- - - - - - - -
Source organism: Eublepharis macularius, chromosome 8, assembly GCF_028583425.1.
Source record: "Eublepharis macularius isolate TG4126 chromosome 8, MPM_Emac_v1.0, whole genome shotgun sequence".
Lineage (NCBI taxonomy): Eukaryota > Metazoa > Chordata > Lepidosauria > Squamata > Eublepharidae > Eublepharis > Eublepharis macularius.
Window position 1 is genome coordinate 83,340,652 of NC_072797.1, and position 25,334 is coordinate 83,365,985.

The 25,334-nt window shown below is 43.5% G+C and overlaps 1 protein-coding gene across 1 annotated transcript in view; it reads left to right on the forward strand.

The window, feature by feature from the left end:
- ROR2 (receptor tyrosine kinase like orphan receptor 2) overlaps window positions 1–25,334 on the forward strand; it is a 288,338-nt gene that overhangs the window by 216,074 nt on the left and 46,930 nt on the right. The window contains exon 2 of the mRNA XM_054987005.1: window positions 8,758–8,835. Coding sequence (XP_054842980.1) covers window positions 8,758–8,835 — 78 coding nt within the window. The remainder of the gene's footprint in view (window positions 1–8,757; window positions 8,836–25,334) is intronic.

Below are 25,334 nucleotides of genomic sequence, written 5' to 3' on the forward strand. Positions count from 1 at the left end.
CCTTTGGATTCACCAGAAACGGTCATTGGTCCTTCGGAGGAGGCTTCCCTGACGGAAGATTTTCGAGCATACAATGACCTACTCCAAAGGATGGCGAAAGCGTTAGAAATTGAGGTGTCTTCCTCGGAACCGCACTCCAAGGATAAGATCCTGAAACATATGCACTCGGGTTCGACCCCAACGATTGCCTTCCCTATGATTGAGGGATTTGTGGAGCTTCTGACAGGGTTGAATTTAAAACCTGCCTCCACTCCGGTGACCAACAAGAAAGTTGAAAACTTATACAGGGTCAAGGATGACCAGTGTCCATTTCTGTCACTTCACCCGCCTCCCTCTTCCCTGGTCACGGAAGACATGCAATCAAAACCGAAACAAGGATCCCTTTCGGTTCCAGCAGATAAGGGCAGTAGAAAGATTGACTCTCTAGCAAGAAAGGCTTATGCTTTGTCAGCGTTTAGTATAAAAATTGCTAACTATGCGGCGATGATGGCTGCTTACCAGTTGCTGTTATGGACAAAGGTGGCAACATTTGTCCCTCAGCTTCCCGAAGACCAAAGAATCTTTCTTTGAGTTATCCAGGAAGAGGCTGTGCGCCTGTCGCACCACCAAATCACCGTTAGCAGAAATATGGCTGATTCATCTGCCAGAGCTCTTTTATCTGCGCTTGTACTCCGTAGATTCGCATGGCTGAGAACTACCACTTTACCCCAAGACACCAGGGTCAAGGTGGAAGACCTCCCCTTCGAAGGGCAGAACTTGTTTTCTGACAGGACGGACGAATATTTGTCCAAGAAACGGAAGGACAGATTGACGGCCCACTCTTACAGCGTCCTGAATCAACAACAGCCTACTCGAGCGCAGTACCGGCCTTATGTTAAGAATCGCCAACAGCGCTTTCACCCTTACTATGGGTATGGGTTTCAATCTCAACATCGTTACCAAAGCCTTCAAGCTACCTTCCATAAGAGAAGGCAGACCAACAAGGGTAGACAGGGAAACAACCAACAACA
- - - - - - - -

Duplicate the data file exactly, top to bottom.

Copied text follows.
Source organism: Eublepharis macularius, chromosome 8, assembly GCF_028583425.1.
Source record: "Eublepharis macularius isolate TG4126 chromosome 8, MPM_Emac_v1.0, whole genome shotgun sequence".
Lineage (NCBI taxonomy): Eukaryota > Metazoa > Chordata > Lepidosauria > Squamata > Eublepharidae > Eublepharis > Eublepharis macularius.
Window position 1 is genome coordinate 83,340,652 of NC_072797.1, and position 25,334 is coordinate 83,365,985.

The 25,334-nt window shown below is 43.5% G+C and overlaps 1 protein-coding gene across 1 annotated transcript in view; it reads left to right on the forward strand.

The window, feature by feature from the left end:
- ROR2 (receptor tyrosine kinase like orphan receptor 2) overlaps window positions 1–25,334 on the forward strand; it is a 288,338-nt gene that overhangs the window by 216,074 nt on the left and 46,930 nt on the right. The window contains exon 2 of the mRNA XM_054987005.1: window positions 8,758–8,835. Coding sequence (XP_054842980.1) covers window positions 8,758–8,835 — 78 coding nt within the window. The remainder of the gene's footprint in view (window positions 1–8,757; window positions 8,836–25,334) is intronic.

Below are 25,334 nucleotides of genomic sequence, written 5' to 3' on the forward strand. Positions count from 1 at the left end.
CCTTTGGATTCACCAGAAACGGTCATTGGTCCTTCGGAGGAGGCTTCCCTGACGGAAGATTTTCGAGCATACAATGACCTACTCCAAAGGATGGCGAAAGCGTTAGAAATTGAGGTGTCTTCCTCGGAACCGCACTCCAAGGATAAGATCCTGAAACATATGCACTCGGGTTCGACCCCAACGATTGCCTTCCCTATGATTGAGGGATTTGTGGAGCTTCTGACAGGGTTGAATTTAAAACCTGCCTCCACTCCGGTGACCAACAAGAAAGTTGAAAACTTATACAGGGTCAAGGATGACCAGTGTCCATTTCTGTCACTTCACCCGCCTCCCTCTTCCCTGGTCACGGAAGACATGCAATCAAAACCGAAACAAGGATCCCTTTCGGTTCCAGCAGATAAGGGCAGTAGAAAGATTGACTCTCTAGCAAGAAAGGCTTATGCTTTGTCAGCGTTTAGTATAAAAATTGCTAACTATGCGGCGATGATGGCTGCTTACCAGTTGCTGTTATGGACAAAGGTGGCAACATTTGTCCCTCAGCTTCCCGAAGACCAAAGAATCTTTCTTTGAGTTATCCAGGAAGAGGCTGTGCGCCTGTCGCACCACCAAATCACCGTTAGCAGAAATATGGCTGATTCATCTGCCAGAGCTCTTTTATCTGCGCTTGTACTCCGTAGATTCGCATGGCTGAGAACTACCACTTTACCCCAAGACACCAGGGTCAAGGTGGAAGACCTCCCCTTCGAAGGGCAGAACTTGTTTTCTGACAGGACGGACGAATATTTGTCCAAGAAACGGAAGGACAGATTGACGGCCCACTCTTACAGCGTCCTGAATCAACAACAGCCTACTCGAGCGCAGTACCGGCCTTATGTTAAGAATCGCCAACAGCGCTTTCACCCTTACTATGGGTATGGGTTTCAATCTCAACATCGTTACCAAAGCCTTCAAGCTACCTTCCATAAGAGAAGGCAGACCAACAAGGGTAGACAGGGAAACAACCAACAACA